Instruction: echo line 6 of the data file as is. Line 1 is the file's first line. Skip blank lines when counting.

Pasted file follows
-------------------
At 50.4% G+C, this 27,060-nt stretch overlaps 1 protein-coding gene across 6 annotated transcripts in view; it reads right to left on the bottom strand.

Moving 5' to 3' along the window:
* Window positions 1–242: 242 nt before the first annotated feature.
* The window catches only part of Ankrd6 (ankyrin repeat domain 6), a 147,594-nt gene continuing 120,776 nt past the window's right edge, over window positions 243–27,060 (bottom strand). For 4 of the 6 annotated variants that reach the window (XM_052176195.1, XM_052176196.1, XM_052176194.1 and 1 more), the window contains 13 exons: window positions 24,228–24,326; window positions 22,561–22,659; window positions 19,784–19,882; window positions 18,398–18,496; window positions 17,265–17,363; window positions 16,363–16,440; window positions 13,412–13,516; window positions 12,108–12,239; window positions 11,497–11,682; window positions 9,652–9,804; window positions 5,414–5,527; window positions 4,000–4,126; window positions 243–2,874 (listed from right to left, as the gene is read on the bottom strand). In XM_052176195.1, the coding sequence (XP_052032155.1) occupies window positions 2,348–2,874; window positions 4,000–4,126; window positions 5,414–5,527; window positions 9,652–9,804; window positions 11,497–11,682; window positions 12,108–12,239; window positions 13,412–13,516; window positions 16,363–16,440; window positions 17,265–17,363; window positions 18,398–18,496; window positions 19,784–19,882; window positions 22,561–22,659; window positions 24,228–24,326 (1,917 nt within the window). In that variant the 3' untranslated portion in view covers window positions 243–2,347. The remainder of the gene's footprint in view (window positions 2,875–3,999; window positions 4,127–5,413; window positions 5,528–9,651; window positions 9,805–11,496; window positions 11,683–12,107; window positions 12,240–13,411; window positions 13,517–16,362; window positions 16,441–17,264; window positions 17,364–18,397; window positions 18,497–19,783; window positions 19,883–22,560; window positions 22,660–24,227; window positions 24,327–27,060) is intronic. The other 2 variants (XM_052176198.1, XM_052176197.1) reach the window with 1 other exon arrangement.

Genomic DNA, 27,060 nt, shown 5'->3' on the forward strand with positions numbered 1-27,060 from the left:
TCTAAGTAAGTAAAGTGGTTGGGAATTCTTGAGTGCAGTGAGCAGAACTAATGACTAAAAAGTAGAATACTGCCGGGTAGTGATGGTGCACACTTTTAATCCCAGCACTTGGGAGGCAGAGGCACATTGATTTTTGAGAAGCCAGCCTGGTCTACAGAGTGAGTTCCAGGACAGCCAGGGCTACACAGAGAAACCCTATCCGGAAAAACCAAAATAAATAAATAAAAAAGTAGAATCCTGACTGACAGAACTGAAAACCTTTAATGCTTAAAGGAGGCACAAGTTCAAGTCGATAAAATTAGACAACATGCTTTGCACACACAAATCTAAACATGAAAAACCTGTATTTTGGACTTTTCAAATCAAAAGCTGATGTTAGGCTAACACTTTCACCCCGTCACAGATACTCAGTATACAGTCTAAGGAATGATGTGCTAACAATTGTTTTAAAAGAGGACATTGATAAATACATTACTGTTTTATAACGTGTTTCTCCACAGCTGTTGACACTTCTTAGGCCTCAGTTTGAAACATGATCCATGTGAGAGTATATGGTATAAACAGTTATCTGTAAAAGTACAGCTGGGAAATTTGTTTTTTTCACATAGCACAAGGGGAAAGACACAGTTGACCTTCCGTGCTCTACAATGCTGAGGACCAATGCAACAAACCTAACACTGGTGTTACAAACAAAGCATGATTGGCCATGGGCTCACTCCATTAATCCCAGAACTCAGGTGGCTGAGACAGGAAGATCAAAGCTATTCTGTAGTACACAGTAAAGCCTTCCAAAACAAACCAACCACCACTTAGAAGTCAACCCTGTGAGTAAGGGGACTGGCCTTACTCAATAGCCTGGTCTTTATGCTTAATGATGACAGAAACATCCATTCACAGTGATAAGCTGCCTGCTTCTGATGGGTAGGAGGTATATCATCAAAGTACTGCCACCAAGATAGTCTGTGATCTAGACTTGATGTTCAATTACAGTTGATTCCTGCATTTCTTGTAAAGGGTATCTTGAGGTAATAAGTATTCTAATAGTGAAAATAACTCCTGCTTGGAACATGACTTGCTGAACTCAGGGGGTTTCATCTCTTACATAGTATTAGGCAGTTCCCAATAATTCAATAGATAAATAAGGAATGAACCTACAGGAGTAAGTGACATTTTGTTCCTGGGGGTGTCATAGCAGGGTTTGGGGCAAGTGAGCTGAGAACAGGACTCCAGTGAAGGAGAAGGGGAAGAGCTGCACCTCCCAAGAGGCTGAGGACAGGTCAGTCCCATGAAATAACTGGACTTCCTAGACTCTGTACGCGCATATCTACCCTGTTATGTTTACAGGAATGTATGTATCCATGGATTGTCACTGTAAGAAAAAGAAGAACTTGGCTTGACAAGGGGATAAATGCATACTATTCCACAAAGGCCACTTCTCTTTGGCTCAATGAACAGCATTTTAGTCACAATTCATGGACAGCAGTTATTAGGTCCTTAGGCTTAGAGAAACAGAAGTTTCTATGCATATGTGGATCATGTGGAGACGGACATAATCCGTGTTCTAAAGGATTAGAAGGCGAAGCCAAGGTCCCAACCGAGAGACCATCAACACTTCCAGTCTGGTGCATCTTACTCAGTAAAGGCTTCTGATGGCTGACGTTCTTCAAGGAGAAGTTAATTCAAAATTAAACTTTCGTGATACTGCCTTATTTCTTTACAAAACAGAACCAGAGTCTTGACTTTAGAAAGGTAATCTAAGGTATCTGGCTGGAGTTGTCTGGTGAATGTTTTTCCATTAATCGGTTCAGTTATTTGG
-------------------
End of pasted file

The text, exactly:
TCTAAGTAAGTAAAGTGGTTGGGAATTCTTGAGTGCAGTGAGCAGAACTAATGACTAAAAAGTAGAATACTGCCGGGTAGTGATGGTGCACACTTTTAATCCCAGCACTTGGGAGGCAGAGGCACATTGATTTTTGAGAAGCCAGCCTGGTCTACAGAGTGAGTTCCAGGACAGCCAGGGCTACACAGAGAAACCCTATCCGGAAAAACCAAAATAAATAAATAAAAAAGTAGAATCCTGACTGACAGAACTGAAAACCTTTAATGCTTAAAGGAGGCACAAGTTCAAGTCGATAAAATTAGACAACATGCTTTGCACACACAAATCTAAACATGAAAAACCTGTATTTTGGACTTTTCAAATCAAAAGCTGATGTTAGGCTAACACTTTCACCCCGTCACAGATACTCAGTATACAGTCTAAGGAATGATGTGCTAACAATTGTTTTAAAAGAGGACATTGATAAATACATTACTGTTTTATAACGTGTTTCTCCACAGCTGTTGACACTTCTTAGGCCTCAGTTTGAAACATGATCCATGTGAGAGTATATGGTATAAACAGTTATCTGTAAAAGTACAGCTGGGAAATTTGTTTTTTTCACATAGCACAAGGGGAAAGACACAGTTGACCTTCCGTGCTCTACAATGCTGAGGACCAATGCAACAAACCTAACACTGGTGTTACAAACAAAGCATGATTGGCCATGGGCTCACTCCATTAATCCCAGAACTCAGGTGGCTGAGACAGGAAGATCAAAGCTATTCTGTAGTACACAGTAAAGCCTTCCAAAACAAACCAACCACCACTTAGAAGTCAACCCTGTGAGTAAGGGGACTGGCCTTACTCAATAGCCTGGTCTTTATGCTTAATGATGACAGAAACATCCATTCACAGTGATAAGCTGCCTGCTTCTGATGGGTAGGAGGTATATCATCAAAGTACTGCCACCAAGATAGTCTGTGATCTAGACTTGATGTTCAATTACAGTTGATTCCTGCATTTCTTGTAAAGGGTATCTTGAGGTAATAAGTATTCTAATAGTGAAAATAACTCCTGCTTGGAACATGACTTGCTGAACTCAGGGGGTTTCATCTCTTACATAGTATTAGGCAGTTCCCAATAATTCAATAGATAAATAAGGAATGAACCTACAGGAGTAAGTGACATTTTGTTCCTGGGGGTGTCATAGCAGGGTTTGGGGCAAGTGAGCTGAGAACAGGACTCCAGTGAAGGAGAAGGGGAAGAGCTGCACCTCCCAAGAGGCTGAGGACAGGTCAGTCCCATGAAATAACTGGACTTCCTAGACTCTGTACGCGCATATCTACCCTGTTATGTTTACAGGAATGTATGTATCCATGGATTGTCACTGTAAGAAAAAGAAGAACTTGGCTTGACAAGGGGATAAATGCATACTATTCCACAAAGGCCACTTCTCTTTGGCTCAATGAACAGCATTTTAGTCACAATTCATGGACAGCAGTTATTAGGTCCTTAGGCTTAGAGAAACAGAAGTTTCTATGCATATGTGGATCATGTGGAGACGGACATAATCCGTGTTCTAAAGGATTAGAAGGCGAAGCCAAGGTCCCAACCGAGAGACCATCAACACTTCCAGTCTGGTGCATCTTACTCAGTAAAGGCTTCTGATGGCTGACGTTCTTCAAGGAGAAGTTAATTCAAAATTAAACTTTCGTGATACTGCCTTATTTCTTTACAAAACAGAACCAGAGTCTTGACTTTAGAAAGGTAATCTAAGGTATCTGGCTGGAGTTGTCTGGTGAATGTTTTTCCATTAATCGGTTCAGTTATTTGG